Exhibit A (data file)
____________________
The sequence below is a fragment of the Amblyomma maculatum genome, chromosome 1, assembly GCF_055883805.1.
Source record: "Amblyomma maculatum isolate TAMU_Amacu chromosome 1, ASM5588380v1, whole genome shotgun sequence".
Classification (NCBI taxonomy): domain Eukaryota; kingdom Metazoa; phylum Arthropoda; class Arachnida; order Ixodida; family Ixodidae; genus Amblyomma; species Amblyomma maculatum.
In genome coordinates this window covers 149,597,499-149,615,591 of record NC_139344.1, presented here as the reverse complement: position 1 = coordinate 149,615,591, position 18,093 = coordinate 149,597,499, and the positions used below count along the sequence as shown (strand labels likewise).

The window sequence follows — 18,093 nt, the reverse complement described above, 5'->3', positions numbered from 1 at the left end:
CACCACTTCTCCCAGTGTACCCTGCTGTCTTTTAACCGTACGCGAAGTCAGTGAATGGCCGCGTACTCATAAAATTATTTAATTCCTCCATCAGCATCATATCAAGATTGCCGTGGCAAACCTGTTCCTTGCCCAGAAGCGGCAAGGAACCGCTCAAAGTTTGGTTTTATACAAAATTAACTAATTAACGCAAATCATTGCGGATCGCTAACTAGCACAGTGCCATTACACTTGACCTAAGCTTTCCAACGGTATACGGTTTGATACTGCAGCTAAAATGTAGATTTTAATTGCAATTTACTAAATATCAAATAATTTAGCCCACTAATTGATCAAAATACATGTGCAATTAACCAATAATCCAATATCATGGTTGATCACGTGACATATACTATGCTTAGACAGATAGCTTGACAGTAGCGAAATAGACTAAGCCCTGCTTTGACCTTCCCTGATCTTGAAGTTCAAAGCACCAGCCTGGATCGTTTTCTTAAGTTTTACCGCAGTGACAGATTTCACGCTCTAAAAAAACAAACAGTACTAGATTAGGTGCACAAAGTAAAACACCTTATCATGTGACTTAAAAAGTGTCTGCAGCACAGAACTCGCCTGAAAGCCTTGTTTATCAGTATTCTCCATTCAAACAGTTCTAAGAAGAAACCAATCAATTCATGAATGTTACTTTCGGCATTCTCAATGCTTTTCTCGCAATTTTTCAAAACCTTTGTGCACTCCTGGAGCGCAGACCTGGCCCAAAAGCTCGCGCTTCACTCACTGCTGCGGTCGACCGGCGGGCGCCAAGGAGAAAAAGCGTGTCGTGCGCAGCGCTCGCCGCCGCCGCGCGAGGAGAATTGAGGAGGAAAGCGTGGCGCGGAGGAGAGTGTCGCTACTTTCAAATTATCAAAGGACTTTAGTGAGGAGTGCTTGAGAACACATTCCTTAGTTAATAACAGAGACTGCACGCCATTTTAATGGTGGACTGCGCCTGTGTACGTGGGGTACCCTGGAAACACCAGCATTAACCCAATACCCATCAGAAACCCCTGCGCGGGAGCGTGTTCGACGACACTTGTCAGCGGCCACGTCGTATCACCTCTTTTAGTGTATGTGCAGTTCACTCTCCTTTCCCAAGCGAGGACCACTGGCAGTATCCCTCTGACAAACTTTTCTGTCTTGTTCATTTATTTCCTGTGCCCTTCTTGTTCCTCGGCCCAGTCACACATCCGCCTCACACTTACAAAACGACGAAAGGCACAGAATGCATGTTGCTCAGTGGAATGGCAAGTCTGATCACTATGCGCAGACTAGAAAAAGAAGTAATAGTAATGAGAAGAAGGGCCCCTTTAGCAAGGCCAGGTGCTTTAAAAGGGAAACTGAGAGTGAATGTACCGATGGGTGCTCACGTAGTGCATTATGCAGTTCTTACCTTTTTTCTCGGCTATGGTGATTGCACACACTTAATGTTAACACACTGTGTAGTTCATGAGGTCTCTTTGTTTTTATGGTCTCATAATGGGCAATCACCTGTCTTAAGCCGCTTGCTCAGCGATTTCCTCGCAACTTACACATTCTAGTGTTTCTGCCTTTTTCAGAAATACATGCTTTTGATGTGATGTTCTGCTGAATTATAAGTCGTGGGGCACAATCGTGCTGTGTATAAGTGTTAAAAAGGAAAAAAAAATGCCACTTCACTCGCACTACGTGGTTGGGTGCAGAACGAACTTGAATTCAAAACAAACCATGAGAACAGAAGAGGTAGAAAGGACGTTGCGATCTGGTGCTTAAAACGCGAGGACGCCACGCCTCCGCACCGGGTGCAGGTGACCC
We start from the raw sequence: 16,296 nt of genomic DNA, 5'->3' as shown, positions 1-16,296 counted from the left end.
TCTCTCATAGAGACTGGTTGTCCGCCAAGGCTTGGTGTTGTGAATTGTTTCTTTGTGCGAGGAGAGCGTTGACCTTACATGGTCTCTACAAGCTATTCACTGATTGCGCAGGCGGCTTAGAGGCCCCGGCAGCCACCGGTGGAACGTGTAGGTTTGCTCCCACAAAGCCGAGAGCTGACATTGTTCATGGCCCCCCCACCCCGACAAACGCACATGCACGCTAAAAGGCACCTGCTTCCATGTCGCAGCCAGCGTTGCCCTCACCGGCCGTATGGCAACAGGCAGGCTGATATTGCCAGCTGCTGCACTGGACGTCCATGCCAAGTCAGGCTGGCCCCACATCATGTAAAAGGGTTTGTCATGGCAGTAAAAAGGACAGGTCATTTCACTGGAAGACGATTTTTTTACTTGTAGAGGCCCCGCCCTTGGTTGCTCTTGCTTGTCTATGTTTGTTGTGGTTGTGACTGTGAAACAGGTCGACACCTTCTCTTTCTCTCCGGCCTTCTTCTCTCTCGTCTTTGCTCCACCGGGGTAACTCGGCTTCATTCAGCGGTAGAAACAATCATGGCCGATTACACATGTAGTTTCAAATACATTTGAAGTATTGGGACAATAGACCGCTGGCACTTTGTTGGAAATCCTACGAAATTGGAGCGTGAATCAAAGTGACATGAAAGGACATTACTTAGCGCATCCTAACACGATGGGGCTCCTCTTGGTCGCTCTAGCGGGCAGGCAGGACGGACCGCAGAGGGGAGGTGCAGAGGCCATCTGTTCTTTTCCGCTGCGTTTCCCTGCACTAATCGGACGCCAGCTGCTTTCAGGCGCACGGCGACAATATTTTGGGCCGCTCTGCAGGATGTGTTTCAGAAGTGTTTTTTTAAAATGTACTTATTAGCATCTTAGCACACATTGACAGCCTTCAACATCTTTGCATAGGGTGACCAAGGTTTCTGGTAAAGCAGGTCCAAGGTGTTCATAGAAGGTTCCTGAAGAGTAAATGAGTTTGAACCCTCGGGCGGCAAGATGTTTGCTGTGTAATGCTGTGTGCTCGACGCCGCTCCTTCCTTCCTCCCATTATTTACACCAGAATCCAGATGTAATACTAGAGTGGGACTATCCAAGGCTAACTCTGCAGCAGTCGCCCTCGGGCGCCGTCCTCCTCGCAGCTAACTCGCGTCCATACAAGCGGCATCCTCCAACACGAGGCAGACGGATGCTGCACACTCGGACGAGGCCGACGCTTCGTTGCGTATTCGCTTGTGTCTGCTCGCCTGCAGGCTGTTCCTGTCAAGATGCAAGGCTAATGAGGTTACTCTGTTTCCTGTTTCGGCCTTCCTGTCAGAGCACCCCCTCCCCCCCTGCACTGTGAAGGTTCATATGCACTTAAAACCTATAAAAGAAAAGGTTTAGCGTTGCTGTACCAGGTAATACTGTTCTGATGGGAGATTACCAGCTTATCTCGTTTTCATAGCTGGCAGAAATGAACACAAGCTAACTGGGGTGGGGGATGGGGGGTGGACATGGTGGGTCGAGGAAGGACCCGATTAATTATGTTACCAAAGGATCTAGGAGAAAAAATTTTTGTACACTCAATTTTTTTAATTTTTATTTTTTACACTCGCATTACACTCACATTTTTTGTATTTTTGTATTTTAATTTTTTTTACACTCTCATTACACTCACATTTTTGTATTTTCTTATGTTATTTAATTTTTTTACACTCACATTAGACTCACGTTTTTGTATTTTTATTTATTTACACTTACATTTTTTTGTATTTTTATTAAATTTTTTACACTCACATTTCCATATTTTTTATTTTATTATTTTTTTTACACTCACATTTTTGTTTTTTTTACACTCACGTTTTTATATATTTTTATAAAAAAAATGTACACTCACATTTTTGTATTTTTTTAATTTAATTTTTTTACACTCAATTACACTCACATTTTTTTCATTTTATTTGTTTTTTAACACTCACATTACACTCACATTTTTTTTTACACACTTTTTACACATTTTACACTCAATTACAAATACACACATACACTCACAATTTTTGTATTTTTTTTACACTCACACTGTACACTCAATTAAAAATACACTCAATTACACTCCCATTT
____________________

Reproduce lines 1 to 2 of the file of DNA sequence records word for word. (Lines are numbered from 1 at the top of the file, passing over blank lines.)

The sequence below is a fragment of the Amblyomma maculatum genome, chromosome 1, assembly GCF_055883805.1.
Source record: "Amblyomma maculatum isolate TAMU_Amacu chromosome 1, ASM5588380v1, whole genome shotgun sequence".